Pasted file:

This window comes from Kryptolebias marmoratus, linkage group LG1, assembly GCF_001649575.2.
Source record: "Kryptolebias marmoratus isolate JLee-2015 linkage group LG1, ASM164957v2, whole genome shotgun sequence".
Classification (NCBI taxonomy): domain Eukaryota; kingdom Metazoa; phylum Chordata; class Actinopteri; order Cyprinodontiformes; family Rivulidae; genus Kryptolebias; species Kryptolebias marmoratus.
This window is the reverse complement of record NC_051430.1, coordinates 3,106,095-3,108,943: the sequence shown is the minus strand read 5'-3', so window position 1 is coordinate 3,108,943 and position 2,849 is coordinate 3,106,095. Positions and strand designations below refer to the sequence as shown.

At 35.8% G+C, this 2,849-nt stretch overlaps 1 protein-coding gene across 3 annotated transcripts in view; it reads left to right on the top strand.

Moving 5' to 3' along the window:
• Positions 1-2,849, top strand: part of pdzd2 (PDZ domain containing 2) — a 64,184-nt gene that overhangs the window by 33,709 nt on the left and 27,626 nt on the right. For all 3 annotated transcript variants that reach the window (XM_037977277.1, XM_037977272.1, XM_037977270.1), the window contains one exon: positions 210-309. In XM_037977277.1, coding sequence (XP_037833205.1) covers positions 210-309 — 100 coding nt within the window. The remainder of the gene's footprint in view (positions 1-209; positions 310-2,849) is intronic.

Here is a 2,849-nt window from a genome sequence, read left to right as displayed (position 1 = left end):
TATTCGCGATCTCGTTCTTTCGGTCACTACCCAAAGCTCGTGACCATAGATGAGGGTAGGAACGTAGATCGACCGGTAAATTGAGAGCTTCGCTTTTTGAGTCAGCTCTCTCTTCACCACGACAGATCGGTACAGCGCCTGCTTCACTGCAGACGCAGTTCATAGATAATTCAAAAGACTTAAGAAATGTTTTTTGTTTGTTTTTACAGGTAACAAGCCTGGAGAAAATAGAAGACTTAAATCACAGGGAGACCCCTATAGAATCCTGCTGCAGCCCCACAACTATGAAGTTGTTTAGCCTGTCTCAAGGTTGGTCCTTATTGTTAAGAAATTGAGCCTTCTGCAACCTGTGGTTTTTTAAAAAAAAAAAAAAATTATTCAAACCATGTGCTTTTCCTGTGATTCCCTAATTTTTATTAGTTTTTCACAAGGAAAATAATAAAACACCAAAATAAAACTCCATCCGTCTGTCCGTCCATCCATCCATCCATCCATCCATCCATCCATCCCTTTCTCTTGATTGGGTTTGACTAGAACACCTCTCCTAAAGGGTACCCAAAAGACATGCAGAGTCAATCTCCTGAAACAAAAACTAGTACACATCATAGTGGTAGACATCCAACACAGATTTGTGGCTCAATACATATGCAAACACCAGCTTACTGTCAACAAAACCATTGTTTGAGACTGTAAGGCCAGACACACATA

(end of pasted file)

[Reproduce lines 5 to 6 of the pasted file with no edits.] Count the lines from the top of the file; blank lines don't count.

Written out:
At 35.8% G+C, this 2,849-nt stretch overlaps 1 protein-coding gene across 3 annotated transcripts in view; it reads left to right on the top strand.

Moving 5' to 3' along the window: